Securities and Exchange Commission Chairwoman Mary Jo White said Tuesday that she has asked the SEC to place a “high priority” on its fiduciary rulemaking options list, and that the regulator continues to give “serious consideration” to input received from stakeholders regarding a fiduciary rulemaking.
However, White said several times during her testimony before the Senate Banking Committee at a hearing titled “Wall Street Reform: Assessing and Enhancing the Financial Regulatory System,” that the SEC is “very focused on our mandated rulemakings under Dodd-Frank” and the Jumpstart Our Business Startups (JOBS) Act.
While White has said that the agency will make a “threshold decision” this year on whether, and how, to move forward with a uniform fiduciary standard rule for brokers and advisors, such a rule is not mandated by Dodd-Frank.
Said White in her Tuesday testimony: Section 913 of Dodd-Frank granted the Commission “broad authority” to impose a uniform standard of conduct for broker-dealers and investment advisors when providing personalized investment advice, and “the question of whether and, if so, how to use this authority is very important to investors and the Commission.”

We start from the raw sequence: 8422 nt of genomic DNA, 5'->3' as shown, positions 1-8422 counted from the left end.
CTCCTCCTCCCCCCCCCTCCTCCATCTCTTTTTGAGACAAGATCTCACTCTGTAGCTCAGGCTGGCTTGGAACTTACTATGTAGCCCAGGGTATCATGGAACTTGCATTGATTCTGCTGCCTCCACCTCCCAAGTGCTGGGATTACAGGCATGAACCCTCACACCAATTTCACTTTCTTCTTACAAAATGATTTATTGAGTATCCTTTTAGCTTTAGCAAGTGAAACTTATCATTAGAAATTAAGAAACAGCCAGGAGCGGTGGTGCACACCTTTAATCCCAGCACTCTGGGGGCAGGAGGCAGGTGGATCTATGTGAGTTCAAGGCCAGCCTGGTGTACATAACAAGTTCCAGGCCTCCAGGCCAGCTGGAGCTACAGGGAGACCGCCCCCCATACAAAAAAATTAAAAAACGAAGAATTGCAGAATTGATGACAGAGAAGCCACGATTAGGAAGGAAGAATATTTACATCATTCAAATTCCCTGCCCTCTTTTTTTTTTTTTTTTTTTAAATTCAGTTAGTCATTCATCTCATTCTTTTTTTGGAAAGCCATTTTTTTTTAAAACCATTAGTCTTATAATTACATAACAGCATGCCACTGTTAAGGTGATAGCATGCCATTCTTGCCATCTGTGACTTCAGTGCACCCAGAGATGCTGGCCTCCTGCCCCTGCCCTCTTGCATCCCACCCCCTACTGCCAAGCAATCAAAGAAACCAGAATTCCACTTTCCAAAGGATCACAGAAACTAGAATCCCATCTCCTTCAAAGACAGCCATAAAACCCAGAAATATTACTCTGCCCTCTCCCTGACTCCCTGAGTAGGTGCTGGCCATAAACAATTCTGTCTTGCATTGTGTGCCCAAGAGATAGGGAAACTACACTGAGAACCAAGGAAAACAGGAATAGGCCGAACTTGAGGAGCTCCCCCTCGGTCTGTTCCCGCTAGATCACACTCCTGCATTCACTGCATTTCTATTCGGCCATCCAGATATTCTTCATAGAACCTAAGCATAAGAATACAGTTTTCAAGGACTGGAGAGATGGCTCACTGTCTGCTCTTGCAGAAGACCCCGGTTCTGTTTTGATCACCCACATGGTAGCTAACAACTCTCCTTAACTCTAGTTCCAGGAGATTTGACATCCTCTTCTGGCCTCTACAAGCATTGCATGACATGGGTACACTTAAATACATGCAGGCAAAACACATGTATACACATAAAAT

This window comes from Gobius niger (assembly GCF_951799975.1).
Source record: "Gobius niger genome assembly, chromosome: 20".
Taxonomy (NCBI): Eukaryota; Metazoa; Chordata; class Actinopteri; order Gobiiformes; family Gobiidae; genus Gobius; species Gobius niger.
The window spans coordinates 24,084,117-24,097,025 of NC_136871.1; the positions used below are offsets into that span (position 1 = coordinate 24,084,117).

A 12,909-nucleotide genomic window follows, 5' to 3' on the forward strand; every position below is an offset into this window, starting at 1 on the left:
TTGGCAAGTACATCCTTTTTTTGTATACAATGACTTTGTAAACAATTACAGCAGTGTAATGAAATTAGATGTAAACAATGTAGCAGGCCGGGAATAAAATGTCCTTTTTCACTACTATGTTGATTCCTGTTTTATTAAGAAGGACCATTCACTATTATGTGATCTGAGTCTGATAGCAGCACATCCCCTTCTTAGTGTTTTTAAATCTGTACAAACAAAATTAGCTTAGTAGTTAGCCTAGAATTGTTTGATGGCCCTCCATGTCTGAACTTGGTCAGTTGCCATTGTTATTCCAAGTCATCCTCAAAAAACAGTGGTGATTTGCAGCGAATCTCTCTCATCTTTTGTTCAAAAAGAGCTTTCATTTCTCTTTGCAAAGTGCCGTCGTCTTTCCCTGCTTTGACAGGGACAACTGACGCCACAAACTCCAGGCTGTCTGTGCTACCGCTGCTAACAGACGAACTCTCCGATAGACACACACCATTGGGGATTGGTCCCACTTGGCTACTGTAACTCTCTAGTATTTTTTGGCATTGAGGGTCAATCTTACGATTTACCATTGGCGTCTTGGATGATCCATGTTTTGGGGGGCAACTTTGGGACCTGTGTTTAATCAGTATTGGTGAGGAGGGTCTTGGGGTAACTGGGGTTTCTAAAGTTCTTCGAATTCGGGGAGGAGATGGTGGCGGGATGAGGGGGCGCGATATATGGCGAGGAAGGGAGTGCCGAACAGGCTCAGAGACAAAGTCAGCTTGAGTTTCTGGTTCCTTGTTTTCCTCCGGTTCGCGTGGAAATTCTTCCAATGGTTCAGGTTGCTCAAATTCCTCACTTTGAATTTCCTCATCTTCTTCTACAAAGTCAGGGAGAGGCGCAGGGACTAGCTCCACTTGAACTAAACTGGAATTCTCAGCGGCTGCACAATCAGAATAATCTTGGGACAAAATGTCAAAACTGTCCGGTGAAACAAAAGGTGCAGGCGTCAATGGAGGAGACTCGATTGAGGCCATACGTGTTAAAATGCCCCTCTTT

White also said that Commission staffers continue to provide “regulatory expertise” to the Department of Labor as it considers potential changes to the definition of fiduciary under the Employee Retirement Income Security Act. “The staff and I are committed to continuing these conversations” with the DOL, White said. Labor has pushed release of its fiduciary redraft to January.
The SEC is focusing the “balance of this year” on completing rulemakings under Title VII of Dodd-Frank, which requires creating a framework for the regulation of swap markets, as well as rules regarding executive compensation, White told the lawmakers.
Indeed, Sen. Jack Reed, D-R.I., noted the 18 remaining rules that the agency must still complete under Dodd-Frank related to swaps and derivatives, and asked White if she could ensure the SEC rules in this area would be completed soon. White responded: “I can assure you of that. It’s a very high, major priority of mine to get these done.”
White noted in her prepared remarks that while the SEC has made “significant progress” in implementing mandated rules under Dodd-Frank and the JOBS Act, “more remains to be done … and we must continue our work with intensity.”
The Commission, White said, has proposed or adopted rules with respect to approximately 90% of all of the provisions of the Dodd-Frank Act that mandate Commission rulemaking. Sen. Mark Warner, D-Va., urged White during the hearing to press ahead with rules on equity crowdfunding under the JOBS Act. “While we may not get [equity crowdfunding] 100% right, we have to try and use that tool, sooner rather than later,” Warner said.
White said earlier this year that final implementation of crowdfunding rules was an SEC priority for 2014.